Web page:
Clear salary structures and pay progression schemes can further improve transparency and equality. Some organisations have gone so far as to introduce a pay secrecy policy and threaten disciplinary action in an attempt to avoid staff members discussing their remuneration and benefits packages. Whilst such actions are unlawful, it still creates a culture whereby salary discussions are strongly discouraged, leaving employees concerned about sharing such details, despite organisations being limited in the action they can take against them for doing so. Such a culture can create a toxic workplace and contribute towards high turnover and an inefficient workforce.

Wider diversity and inclusion benefits

Diversity and inclusion initiatives are imperative to ensure the fair and equal treatment of all staff members and to close the gaps of employees from underrepresented groups. Introducing gender pay gap reporting can be a useful way of evaluating the number of employees from underrepresented groups and proactively take steps to increase this. However, businesses should also consider wider approaches to encouraging workplace inclusion. For example, introducing diversity and unconscious bias training for managers and communicating a clear zero-tolerance approach to any form of bullying, discrimination or harassment. Ultimately, this will enhance the working environment and provide a well-rounded staff force which businesses can leverage to optimise success.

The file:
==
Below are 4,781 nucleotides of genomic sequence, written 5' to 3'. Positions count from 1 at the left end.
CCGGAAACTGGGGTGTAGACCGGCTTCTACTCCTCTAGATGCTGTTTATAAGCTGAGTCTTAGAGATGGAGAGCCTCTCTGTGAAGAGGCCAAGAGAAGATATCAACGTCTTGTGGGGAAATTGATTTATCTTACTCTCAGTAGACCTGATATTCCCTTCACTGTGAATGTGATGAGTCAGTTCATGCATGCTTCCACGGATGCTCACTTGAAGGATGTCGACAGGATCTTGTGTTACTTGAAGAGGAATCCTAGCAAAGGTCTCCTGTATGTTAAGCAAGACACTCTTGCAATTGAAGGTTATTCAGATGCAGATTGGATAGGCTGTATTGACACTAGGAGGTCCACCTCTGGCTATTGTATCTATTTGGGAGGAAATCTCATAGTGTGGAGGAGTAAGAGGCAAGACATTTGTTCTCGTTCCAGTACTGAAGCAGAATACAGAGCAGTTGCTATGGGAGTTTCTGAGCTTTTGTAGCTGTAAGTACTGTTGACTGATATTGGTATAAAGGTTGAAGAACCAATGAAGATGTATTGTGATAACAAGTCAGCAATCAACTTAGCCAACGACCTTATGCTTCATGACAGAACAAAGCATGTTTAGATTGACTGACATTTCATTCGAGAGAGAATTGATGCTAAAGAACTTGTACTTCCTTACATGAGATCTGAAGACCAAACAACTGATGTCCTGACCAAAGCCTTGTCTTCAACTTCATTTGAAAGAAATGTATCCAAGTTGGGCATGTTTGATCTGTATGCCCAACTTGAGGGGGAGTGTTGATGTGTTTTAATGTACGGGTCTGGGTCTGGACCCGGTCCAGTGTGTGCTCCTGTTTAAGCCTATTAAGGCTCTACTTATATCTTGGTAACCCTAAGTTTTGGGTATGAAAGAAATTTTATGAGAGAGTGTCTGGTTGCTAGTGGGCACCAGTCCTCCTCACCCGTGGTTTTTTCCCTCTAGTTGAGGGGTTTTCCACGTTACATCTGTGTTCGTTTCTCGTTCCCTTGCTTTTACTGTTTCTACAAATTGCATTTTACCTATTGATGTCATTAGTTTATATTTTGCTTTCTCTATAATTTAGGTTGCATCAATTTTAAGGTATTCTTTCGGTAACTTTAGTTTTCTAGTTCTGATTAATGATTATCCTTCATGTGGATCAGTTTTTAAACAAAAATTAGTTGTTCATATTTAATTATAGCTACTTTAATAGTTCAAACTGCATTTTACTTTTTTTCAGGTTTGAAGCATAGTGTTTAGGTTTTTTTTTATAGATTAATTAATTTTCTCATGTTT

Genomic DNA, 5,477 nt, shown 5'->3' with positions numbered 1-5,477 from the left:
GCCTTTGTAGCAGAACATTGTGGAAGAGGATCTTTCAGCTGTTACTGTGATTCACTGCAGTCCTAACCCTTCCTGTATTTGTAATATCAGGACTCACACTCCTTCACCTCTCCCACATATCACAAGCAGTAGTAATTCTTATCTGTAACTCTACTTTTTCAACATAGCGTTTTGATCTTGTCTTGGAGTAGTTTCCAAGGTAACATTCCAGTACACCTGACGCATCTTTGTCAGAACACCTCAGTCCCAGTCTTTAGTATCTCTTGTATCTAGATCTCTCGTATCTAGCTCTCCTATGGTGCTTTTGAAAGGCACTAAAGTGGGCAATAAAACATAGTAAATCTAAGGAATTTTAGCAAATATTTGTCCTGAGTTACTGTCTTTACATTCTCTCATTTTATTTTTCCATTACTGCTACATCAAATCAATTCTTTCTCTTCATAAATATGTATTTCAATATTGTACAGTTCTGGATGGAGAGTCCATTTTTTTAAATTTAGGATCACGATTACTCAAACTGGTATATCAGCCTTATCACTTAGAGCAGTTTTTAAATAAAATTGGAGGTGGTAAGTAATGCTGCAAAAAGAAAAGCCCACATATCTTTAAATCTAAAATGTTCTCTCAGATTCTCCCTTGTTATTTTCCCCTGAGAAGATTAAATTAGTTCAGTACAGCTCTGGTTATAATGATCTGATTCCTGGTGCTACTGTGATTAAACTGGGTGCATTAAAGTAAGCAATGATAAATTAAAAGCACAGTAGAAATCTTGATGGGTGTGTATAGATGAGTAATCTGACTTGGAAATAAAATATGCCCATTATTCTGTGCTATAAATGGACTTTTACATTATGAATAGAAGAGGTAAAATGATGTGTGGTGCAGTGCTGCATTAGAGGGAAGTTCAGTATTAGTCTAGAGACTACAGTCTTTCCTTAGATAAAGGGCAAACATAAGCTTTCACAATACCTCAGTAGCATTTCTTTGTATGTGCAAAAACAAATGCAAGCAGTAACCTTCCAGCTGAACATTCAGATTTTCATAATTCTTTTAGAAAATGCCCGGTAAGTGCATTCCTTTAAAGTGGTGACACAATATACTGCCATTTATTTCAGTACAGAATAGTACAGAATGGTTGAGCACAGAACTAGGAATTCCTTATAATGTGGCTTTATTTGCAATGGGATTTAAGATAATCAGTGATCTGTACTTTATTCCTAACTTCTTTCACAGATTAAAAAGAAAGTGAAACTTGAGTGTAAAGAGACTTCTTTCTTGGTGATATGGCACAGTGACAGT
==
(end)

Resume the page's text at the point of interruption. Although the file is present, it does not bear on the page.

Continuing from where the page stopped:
Gender inequality has been an issue for a long time. The only way to stop it from being one is for employers to take positive steps to identify and eliminate their gender pay gap, how ever that has arisen. Employers are therefore encouraged to undergo a process to identify the extent of their gender pay gap, even where they are not legally required to do so. This will give them a better understanding of this issue within their organisation and is the first step towards eliminating it.